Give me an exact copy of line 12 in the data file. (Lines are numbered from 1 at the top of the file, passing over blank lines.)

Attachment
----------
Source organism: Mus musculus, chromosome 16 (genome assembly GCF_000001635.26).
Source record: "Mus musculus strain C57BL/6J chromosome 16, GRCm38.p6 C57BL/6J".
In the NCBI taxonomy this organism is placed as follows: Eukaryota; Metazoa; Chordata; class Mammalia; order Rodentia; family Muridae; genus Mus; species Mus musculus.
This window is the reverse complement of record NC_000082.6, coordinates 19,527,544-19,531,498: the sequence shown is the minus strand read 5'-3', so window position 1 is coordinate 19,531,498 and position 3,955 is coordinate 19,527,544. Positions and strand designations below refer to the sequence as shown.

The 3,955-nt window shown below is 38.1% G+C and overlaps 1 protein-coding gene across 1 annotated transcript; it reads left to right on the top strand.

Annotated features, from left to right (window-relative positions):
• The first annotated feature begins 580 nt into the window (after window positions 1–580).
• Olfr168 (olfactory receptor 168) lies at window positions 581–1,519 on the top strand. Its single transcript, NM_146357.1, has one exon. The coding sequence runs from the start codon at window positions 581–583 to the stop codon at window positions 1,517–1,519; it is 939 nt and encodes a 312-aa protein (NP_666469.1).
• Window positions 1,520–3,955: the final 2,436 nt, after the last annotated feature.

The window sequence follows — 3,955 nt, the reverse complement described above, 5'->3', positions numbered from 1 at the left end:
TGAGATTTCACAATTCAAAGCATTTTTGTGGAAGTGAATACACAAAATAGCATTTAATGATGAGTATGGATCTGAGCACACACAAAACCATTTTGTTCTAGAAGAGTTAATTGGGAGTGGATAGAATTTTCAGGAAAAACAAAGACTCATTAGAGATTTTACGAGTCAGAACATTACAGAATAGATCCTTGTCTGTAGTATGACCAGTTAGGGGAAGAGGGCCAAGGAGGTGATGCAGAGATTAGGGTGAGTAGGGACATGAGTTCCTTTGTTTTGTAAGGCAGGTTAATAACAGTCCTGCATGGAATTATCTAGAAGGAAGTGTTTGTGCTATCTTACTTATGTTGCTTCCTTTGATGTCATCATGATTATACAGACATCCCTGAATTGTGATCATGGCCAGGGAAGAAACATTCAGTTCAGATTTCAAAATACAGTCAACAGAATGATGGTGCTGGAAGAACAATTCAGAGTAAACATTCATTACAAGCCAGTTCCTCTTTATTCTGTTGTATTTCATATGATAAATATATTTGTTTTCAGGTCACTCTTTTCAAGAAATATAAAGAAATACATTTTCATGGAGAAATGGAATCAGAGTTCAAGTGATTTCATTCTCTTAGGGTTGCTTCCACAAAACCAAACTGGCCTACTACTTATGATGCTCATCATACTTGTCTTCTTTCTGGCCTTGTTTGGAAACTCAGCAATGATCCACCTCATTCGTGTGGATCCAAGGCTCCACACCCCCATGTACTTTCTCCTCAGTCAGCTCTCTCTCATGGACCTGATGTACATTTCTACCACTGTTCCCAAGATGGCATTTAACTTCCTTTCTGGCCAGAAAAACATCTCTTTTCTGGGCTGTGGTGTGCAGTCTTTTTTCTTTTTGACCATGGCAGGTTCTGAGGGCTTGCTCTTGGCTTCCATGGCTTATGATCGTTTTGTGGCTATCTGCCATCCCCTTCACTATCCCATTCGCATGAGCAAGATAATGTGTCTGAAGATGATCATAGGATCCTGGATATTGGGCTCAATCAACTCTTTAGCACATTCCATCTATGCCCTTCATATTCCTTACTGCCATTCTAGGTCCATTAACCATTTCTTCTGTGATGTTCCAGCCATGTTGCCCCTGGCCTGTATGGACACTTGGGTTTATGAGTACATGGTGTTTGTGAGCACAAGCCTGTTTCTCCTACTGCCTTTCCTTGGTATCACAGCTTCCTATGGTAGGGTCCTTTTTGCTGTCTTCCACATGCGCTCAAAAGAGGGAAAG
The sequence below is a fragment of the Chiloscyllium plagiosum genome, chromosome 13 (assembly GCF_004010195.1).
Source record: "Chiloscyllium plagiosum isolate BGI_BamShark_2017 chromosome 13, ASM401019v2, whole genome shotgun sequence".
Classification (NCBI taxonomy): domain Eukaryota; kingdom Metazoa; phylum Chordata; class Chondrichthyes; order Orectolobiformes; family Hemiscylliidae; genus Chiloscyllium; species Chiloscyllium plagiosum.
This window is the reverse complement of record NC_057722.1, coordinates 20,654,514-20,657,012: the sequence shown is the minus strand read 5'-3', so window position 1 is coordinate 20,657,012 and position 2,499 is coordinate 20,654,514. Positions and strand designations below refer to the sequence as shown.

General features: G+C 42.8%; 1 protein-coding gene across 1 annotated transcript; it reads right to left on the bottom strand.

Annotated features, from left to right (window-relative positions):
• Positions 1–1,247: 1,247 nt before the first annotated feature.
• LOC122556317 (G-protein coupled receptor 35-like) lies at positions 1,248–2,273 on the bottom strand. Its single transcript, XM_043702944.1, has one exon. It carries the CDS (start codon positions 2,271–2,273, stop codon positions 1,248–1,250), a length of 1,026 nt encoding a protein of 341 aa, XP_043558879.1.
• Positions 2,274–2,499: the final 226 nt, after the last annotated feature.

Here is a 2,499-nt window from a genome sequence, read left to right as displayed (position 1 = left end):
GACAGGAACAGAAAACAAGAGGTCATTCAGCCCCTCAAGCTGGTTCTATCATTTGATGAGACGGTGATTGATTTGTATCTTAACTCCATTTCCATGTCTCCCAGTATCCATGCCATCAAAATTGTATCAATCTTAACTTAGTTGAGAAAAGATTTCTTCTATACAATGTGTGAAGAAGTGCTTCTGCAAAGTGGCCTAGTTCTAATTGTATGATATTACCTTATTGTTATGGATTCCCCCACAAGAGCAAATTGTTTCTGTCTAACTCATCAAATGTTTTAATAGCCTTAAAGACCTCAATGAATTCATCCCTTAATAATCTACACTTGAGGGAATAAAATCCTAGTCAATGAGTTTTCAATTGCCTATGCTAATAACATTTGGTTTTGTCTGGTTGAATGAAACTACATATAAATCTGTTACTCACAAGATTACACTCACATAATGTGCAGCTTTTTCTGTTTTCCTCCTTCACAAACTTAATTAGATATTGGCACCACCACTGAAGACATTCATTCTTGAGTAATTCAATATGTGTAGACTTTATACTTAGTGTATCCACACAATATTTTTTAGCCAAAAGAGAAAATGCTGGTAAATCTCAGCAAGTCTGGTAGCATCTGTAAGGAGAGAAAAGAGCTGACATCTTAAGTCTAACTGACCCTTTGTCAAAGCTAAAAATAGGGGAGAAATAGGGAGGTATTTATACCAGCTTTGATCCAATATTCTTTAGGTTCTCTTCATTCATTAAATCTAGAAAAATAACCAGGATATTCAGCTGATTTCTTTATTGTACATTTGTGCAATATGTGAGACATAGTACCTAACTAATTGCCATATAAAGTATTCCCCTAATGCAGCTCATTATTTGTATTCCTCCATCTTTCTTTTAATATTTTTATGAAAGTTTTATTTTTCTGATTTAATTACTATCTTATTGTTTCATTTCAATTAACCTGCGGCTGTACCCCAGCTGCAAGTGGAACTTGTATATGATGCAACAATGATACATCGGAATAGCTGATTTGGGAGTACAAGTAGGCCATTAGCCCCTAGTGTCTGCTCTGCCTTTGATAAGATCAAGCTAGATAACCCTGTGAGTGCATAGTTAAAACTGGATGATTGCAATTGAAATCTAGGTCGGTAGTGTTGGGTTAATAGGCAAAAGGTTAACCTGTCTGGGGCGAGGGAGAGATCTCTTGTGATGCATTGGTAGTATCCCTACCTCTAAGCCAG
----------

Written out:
The sequence below is a fragment of the Chiloscyllium plagiosum genome, chromosome 13 (assembly GCF_004010195.1).